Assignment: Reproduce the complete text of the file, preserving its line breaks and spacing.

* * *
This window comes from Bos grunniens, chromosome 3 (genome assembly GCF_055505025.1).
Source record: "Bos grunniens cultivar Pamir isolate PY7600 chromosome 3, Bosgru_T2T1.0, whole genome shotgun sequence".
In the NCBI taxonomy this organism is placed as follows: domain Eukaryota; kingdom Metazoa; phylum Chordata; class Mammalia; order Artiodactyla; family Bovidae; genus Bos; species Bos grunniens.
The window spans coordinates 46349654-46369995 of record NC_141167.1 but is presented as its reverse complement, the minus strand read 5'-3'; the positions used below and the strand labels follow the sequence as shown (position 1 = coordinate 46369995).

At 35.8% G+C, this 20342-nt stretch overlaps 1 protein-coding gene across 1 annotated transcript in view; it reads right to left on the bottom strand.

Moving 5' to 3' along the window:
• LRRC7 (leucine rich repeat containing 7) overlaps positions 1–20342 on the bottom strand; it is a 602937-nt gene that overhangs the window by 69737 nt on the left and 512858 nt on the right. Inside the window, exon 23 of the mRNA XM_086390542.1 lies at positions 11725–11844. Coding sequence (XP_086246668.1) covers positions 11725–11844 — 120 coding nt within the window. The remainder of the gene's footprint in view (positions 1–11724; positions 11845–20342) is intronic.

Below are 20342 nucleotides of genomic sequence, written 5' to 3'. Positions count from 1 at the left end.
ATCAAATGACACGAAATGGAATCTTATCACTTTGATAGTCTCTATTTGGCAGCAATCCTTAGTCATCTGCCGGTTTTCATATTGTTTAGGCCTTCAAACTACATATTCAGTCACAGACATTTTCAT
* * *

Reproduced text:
This window comes from Bos grunniens, chromosome 3 (genome assembly GCF_055505025.1).
Source record: "Bos grunniens cultivar Pamir isolate PY7600 chromosome 3, Bosgru_T2T1.0, whole genome shotgun sequence".
In the NCBI taxonomy this organism is placed as follows: domain Eukaryota; kingdom Metazoa; phylum Chordata; class Mammalia; order Artiodactyla; family Bovidae; genus Bos; species Bos grunniens.
The window spans coordinates 46349654-46369995 of record NC_141167.1 but is presented as its reverse complement, the minus strand read 5'-3'; the positions used below and the strand labels follow the sequence as shown (position 1 = coordinate 46369995).

At 35.8% G+C, this 20342-nt stretch overlaps 1 protein-coding gene across 1 annotated transcript in view; it reads right to left on the bottom strand.

Moving 5' to 3' along the window:
• LRRC7 (leucine rich repeat containing 7) overlaps positions 1–20342 on the bottom strand; it is a 602937-nt gene that overhangs the window by 69737 nt on the left and 512858 nt on the right. Inside the window, exon 23 of the mRNA XM_086390542.1 lies at positions 11725–11844. Coding sequence (XP_086246668.1) covers positions 11725–11844 — 120 coding nt within the window. The remainder of the gene's footprint in view (positions 1–11724; positions 11845–20342) is intronic.

Below are 20342 nucleotides of genomic sequence, written 5' to 3'. Positions count from 1 at the left end.
ATCAAATGACACGAAATGGAATCTTATCACTTTGATAGTCTCTATTTGGCAGCAATCCTTAGTCATCTGCCGGTTTTCATATTGTTTAGGCCTTCAAACTACATATTCAGTCACAGACATTTTCAT